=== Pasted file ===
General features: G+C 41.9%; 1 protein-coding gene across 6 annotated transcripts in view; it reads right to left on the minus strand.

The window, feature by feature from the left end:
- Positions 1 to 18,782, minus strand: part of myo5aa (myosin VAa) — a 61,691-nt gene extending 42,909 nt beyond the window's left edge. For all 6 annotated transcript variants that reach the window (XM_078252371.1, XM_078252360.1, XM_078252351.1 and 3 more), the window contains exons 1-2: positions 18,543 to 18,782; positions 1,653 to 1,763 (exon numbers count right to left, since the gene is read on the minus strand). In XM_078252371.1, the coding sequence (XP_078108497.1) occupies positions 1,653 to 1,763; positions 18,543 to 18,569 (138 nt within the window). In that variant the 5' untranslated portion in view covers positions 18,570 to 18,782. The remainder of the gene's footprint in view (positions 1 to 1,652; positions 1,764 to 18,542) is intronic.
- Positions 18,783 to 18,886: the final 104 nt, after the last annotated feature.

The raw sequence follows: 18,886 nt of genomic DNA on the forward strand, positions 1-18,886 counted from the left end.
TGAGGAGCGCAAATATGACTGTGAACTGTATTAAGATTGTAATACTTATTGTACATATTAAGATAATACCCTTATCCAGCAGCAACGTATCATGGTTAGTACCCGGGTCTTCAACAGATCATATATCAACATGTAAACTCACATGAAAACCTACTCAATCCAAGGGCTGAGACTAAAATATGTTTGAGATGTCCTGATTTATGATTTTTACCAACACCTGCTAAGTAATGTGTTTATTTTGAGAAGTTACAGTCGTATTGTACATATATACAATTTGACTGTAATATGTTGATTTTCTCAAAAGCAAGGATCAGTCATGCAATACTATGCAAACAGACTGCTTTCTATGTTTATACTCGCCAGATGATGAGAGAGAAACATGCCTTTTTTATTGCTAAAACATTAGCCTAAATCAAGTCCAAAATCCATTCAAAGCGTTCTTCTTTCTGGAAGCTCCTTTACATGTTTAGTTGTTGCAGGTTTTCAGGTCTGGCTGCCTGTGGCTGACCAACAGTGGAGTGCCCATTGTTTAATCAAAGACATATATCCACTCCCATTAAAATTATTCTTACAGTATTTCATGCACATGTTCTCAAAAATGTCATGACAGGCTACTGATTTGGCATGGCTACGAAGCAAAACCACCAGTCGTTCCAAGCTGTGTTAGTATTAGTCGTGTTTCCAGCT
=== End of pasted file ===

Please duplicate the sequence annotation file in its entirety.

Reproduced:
General features: G+C 41.9%; 1 protein-coding gene across 6 annotated transcripts in view; it reads right to left on the minus strand.

The window, feature by feature from the left end:
- Positions 1 to 18,782, minus strand: part of myo5aa (myosin VAa) — a 61,691-nt gene extending 42,909 nt beyond the window's left edge. For all 6 annotated transcript variants that reach the window (XM_078252371.1, XM_078252360.1, XM_078252351.1 and 3 more), the window contains exons 1-2: positions 18,543 to 18,782; positions 1,653 to 1,763 (exon numbers count right to left, since the gene is read on the minus strand). In XM_078252371.1, the coding sequence (XP_078108497.1) occupies positions 1,653 to 1,763; positions 18,543 to 18,569 (138 nt within the window). In that variant the 5' untranslated portion in view covers positions 18,570 to 18,782. The remainder of the gene's footprint in view (positions 1 to 1,652; positions 1,764 to 18,542) is intronic.
- Positions 18,783 to 18,886: the final 104 nt, after the last annotated feature.

The raw sequence follows: 18,886 nt of genomic DNA on the forward strand, positions 1-18,886 counted from the left end.
TGAGGAGCGCAAATATGACTGTGAACTGTATTAAGATTGTAATACTTATTGTACATATTAAGATAATACCCTTATCCAGCAGCAACGTATCATGGTTAGTACCCGGGTCTTCAACAGATCATATATCAACATGTAAACTCACATGAAAACCTACTCAATCCAAGGGCTGAGACTAAAATATGTTTGAGATGTCCTGATTTATGATTTTTACCAACACCTGCTAAGTAATGTGTTTATTTTGAGAAGTTACAGTCGTATTGTACATATATACAATTTGACTGTAATATGTTGATTTTCTCAAAAGCAAGGATCAGTCATGCAATACTATGCAAACAGACTGCTTTCTATGTTTATACTCGCCAGATGATGAGAGAGAAACATGCCTTTTTTATTGCTAAAACATTAGCCTAAATCAAGTCCAAAATCCATTCAAAGCGTTCTTCTTTCTGGAAGCTCCTTTACATGTTTAGTTGTTGCAGGTTTTCAGGTCTGGCTGCCTGTGGCTGACCAACAGTGGAGTGCCCATTGTTTAATCAAAGACATATATCCACTCCCATTAAAATTATTCTTACAGTATTTCATGCACATGTTCTCAAAAATGTCATGACAGGCTACTGATTTGGCATGGCTACGAAGCAAAACCACCAGTCGTTCCAAGCTGTGTTAGTATTAGTCGTGTTTCCAGCT